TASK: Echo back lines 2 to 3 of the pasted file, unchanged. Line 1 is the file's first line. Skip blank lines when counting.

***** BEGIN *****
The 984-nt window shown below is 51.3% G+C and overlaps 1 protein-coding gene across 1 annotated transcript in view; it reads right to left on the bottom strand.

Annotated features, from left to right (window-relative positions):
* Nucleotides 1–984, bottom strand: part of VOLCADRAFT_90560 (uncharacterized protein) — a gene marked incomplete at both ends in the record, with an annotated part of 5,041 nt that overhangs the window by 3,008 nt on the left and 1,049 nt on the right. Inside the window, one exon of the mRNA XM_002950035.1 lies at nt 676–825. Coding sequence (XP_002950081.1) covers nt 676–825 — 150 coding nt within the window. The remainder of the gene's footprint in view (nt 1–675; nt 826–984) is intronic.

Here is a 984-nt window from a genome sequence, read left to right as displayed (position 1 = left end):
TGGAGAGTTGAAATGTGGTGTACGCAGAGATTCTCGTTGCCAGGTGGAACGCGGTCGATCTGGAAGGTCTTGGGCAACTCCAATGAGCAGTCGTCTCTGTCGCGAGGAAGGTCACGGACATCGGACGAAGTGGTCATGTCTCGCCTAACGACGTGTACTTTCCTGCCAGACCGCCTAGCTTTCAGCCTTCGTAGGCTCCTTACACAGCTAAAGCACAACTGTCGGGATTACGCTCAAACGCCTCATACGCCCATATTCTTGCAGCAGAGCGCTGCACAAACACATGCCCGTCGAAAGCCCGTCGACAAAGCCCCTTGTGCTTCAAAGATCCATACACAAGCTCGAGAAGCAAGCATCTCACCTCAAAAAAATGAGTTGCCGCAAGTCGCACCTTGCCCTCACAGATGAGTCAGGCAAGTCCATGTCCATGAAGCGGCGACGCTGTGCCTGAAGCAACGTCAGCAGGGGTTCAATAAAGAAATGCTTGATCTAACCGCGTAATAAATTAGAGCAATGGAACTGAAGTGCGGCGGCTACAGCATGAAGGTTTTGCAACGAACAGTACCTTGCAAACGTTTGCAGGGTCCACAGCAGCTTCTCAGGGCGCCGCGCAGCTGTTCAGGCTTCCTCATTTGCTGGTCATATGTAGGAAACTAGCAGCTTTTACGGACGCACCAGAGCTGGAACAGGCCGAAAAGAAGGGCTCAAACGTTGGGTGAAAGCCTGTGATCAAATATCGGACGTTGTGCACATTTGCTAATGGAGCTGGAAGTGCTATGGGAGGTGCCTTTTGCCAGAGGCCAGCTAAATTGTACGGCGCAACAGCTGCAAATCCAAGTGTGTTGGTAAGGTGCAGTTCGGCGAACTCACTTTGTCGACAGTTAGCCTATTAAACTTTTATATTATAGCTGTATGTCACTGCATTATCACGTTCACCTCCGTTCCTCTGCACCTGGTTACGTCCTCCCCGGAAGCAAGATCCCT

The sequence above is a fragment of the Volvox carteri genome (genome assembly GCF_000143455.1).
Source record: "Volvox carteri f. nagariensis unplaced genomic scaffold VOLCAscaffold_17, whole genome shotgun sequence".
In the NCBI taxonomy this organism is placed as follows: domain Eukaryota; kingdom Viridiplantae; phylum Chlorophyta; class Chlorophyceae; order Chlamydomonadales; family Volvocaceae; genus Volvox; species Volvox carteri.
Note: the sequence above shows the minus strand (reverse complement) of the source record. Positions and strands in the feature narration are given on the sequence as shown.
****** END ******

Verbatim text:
Annotated features, from left to right (window-relative positions):
* Nucleotides 1–984, bottom strand: part of VOLCADRAFT_90560 (uncharacterized protein) — a gene marked incomplete at both ends in the record, with an annotated part of 5,041 nt that overhangs the window by 3,008 nt on the left and 1,049 nt on the right. Inside the window, one exon of the mRNA XM_002950035.1 lies at nt 676–825. Coding sequence (XP_002950081.1) covers nt 676–825 — 150 coding nt within the window. The remainder of the gene's footprint in view (nt 1–675; nt 826–984) is intronic.